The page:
So, what is our part in prayer? A turning inward to the Lord who is already present in our hearts.

This may feel like a tentative look on our part into the gaze of Love itself. A possible image of this could be that of the unabashed daisy looking fearlessly at the sun that sustains its existence. A Scriptural example would be that of Peter furtively looking at the loving gaze of Jesus whom he had just denied, knowing and realising that nothing he had done or said had affected that unconditional love.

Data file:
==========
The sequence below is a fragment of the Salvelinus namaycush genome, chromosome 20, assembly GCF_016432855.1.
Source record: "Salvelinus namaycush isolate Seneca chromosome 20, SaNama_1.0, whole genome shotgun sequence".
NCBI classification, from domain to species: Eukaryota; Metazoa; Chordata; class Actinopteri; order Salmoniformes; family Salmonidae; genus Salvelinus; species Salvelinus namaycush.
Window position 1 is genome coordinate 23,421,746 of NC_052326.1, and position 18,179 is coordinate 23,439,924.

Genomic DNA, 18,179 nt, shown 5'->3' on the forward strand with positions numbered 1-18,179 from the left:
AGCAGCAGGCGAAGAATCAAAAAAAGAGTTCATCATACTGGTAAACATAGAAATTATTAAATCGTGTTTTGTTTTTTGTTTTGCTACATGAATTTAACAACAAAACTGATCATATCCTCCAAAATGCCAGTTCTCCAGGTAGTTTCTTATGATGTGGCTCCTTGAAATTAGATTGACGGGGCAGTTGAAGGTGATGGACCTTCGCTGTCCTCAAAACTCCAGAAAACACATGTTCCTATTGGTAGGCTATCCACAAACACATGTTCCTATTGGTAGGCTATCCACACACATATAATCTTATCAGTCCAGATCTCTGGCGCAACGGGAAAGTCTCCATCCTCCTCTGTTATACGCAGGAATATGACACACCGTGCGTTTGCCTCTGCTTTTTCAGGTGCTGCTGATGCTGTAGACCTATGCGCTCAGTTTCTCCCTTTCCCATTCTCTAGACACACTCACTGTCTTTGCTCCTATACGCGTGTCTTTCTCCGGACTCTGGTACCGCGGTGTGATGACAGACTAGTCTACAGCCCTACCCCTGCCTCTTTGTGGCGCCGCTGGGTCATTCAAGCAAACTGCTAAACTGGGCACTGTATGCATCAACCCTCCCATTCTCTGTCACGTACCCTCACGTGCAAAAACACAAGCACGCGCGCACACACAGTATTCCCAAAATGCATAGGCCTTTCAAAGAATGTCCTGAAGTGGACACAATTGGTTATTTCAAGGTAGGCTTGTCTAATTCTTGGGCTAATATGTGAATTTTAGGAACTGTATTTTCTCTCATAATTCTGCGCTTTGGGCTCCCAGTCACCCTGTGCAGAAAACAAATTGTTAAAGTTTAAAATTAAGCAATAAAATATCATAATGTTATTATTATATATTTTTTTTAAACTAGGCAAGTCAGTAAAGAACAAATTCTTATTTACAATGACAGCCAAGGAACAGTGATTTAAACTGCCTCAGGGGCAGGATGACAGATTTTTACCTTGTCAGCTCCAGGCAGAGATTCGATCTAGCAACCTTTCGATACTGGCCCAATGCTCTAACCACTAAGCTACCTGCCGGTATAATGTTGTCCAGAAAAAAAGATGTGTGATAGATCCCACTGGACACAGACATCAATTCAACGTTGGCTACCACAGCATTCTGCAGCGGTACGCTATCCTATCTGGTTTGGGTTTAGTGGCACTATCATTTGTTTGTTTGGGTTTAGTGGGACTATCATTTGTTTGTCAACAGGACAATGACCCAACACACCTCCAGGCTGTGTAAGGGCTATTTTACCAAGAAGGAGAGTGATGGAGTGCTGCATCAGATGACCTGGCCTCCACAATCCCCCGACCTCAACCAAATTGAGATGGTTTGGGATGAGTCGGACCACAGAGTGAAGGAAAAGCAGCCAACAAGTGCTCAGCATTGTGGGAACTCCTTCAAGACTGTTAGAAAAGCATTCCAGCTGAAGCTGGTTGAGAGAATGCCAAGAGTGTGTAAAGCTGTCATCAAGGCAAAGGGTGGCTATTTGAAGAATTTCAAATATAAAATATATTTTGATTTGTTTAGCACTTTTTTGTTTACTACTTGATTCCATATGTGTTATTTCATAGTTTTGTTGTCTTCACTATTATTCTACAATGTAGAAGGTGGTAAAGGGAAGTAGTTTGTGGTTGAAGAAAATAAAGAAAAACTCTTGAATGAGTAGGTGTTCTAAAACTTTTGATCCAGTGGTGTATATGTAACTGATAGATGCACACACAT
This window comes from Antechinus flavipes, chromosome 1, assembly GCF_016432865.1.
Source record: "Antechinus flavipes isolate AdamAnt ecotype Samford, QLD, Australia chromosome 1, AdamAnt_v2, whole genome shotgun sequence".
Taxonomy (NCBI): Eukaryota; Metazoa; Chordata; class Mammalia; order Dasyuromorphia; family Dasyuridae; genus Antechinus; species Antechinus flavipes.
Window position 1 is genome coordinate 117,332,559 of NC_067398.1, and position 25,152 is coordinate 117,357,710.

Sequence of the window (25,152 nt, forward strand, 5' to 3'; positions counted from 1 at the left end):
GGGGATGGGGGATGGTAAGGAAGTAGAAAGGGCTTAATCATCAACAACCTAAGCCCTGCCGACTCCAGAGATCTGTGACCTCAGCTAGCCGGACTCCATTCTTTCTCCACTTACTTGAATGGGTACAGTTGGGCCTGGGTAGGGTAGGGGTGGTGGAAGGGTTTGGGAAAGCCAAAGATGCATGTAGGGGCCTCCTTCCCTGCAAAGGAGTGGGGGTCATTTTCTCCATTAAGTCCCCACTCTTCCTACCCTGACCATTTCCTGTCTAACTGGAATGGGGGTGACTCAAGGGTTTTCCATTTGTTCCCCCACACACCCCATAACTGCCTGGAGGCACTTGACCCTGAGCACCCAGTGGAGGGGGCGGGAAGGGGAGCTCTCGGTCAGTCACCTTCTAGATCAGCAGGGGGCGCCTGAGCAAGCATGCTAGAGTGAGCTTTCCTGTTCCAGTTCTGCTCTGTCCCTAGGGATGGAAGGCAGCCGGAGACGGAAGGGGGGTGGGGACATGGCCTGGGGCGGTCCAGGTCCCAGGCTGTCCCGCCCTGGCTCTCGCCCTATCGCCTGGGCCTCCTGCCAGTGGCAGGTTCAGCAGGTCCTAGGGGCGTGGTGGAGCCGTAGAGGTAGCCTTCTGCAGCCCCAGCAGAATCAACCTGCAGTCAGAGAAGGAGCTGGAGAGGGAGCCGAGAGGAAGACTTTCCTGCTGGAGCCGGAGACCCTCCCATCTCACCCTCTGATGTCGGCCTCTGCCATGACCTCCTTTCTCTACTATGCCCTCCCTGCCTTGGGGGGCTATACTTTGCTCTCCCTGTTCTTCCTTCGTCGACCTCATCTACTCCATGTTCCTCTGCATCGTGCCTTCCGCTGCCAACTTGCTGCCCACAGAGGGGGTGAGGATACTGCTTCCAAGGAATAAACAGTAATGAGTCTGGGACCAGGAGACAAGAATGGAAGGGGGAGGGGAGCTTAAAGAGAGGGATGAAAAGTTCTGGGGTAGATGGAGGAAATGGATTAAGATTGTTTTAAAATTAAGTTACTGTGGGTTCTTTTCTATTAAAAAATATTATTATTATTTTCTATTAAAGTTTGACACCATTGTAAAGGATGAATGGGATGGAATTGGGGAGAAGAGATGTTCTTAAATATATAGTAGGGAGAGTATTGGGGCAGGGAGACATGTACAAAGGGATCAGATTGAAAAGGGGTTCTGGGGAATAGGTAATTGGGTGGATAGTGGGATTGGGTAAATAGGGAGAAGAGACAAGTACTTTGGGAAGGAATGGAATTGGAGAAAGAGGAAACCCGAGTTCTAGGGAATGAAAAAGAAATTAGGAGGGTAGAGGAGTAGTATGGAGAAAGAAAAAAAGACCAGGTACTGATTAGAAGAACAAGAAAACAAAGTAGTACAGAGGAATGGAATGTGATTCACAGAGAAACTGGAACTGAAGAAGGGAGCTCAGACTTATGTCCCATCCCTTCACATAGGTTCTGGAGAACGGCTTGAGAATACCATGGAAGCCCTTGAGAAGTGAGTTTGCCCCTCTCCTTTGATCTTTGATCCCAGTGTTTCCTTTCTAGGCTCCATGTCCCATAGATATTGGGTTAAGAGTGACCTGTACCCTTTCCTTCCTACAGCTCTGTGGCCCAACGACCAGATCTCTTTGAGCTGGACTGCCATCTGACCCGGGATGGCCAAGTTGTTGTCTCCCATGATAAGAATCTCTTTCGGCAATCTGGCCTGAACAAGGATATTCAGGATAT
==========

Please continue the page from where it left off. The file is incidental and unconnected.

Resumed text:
Does allowing ourselves to be loved unconditionally for who we are feel like a huge risk? Maybe. If so, is this the result of childhood experiences in which we might have believed there was a conditional element to being loved? Whatever those earlier formative experiences might have been that fuelled our fear of being loved, these can be the wounds we bring to prayer – like a child crying in a parent’s lap, battle-scarred and tearful. Fortunately the God we encounter in prayer is a gentle, patient Lover – not unlike an attentive parent healing an injured child who may then be sent back to the challenges of life, secure in the knowledge that it is not alone but is accompanied by a loving companion.